To outwit us in our attempts to eliminate them through the use of medicaments, the parasites use a complicated life cycle which begins and ends neither here nor there. To understand how it works, let's begin with a healthy, young and pregnant mosquito of the anopheles family. She, the poor thing, buzzes around in the air, desperately seeking just the tiniest amount of blood to ripen her eggs with. Sooner or later she finds what she seeks: A human. The person is probably sleeping, or maybe not. It doesn't matter. He won't see the mosquito anyway, as she sensibly hunts only in the dark.
The mosquito prepares its proboscis and plugs it into the human source of life-giving, thick, red liquid. Most often this is good for her. Other times, when the mosquito has picked a human that carries malaria, Miss Mosquito will leave its prey as an infected and soon to be sick insect.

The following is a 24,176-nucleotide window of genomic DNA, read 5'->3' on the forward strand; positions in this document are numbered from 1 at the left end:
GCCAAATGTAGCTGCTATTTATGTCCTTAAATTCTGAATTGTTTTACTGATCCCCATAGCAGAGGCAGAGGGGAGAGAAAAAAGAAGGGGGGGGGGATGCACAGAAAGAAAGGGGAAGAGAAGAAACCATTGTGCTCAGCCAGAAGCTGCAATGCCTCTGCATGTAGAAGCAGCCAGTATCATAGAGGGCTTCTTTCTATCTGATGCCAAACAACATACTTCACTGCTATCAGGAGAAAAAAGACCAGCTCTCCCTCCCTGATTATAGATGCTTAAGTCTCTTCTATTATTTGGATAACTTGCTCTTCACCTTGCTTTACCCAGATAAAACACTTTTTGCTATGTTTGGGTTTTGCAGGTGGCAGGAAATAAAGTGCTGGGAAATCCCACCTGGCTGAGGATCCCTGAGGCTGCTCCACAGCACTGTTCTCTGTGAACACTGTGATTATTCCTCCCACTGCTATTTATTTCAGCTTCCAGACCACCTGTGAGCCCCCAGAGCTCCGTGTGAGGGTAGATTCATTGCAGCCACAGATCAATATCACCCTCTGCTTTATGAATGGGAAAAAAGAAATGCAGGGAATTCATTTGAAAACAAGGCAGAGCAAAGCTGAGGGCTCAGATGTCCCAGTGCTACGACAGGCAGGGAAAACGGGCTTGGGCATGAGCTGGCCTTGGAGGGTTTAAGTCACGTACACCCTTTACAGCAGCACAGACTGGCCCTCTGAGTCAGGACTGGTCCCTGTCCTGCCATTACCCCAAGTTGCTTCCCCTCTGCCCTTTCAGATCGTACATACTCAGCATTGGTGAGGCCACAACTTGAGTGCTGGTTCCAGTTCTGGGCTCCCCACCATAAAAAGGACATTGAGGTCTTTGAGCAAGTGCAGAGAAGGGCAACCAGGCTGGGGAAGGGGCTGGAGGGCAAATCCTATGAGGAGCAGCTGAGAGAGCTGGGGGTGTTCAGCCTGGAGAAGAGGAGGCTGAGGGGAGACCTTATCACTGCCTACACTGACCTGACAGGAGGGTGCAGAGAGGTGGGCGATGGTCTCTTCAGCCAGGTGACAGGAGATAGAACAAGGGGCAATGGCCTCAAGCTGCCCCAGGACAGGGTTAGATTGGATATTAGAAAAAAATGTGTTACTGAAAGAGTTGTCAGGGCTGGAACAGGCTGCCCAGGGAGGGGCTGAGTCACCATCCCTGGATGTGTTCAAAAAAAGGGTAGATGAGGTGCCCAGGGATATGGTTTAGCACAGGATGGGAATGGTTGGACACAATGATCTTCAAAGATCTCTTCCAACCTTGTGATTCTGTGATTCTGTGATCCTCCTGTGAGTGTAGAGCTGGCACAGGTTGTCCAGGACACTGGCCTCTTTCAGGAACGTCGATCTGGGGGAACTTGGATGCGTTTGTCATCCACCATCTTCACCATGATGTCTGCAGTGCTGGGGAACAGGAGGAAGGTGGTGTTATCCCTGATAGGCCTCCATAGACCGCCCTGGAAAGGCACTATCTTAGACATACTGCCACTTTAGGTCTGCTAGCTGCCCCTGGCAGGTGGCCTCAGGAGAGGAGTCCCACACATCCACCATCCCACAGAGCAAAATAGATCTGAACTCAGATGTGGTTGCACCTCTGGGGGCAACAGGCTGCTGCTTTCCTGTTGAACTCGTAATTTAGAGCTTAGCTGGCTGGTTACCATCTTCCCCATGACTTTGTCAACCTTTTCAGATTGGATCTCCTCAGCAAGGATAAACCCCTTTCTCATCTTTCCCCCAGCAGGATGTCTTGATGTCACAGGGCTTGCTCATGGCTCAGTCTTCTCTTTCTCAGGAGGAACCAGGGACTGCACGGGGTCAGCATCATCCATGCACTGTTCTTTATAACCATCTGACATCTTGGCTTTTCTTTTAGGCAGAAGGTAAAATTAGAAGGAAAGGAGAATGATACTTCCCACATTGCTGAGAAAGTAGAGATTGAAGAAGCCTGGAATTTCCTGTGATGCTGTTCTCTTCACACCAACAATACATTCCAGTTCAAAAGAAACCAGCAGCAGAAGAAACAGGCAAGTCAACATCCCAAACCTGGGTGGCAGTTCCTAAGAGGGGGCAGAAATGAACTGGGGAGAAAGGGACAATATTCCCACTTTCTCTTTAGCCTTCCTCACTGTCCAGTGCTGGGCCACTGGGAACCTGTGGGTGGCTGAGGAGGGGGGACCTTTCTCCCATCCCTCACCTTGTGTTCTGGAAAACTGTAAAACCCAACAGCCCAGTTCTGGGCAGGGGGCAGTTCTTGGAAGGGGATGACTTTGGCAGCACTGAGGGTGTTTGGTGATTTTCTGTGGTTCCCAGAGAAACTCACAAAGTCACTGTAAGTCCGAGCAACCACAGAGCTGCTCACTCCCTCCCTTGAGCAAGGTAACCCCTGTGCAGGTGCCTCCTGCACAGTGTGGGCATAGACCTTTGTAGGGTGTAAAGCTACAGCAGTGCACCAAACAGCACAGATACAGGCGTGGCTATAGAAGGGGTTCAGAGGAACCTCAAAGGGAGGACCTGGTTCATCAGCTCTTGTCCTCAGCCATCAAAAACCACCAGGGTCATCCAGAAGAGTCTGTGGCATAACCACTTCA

Have you ever felt sorry for yourself after waking up in the morning with a pounding head and a dysfunctional stomach? Well, imagine how it would be to feel like that when your expected lifetime is about two weeks, and you know that you have to go to work today, no matter what. That's what it's like to be a mosquito with malaria.
The parasites acquired from the human blood stream find their way to the mosquito's stomach. If the temperature is at least 16 degrees Celsius both inside and outside the mosquito's body, the malaria parasites will start having massive orgies in there. As a result of all the passion, the rascals will melt together and fasten themselves as cysts to the walls of the stomach. We know precious little about what this feels like to the mosquito, but I wouldn't be surprised if it was a triggering factor behind the suicidal behaviour often observed in mosquitos.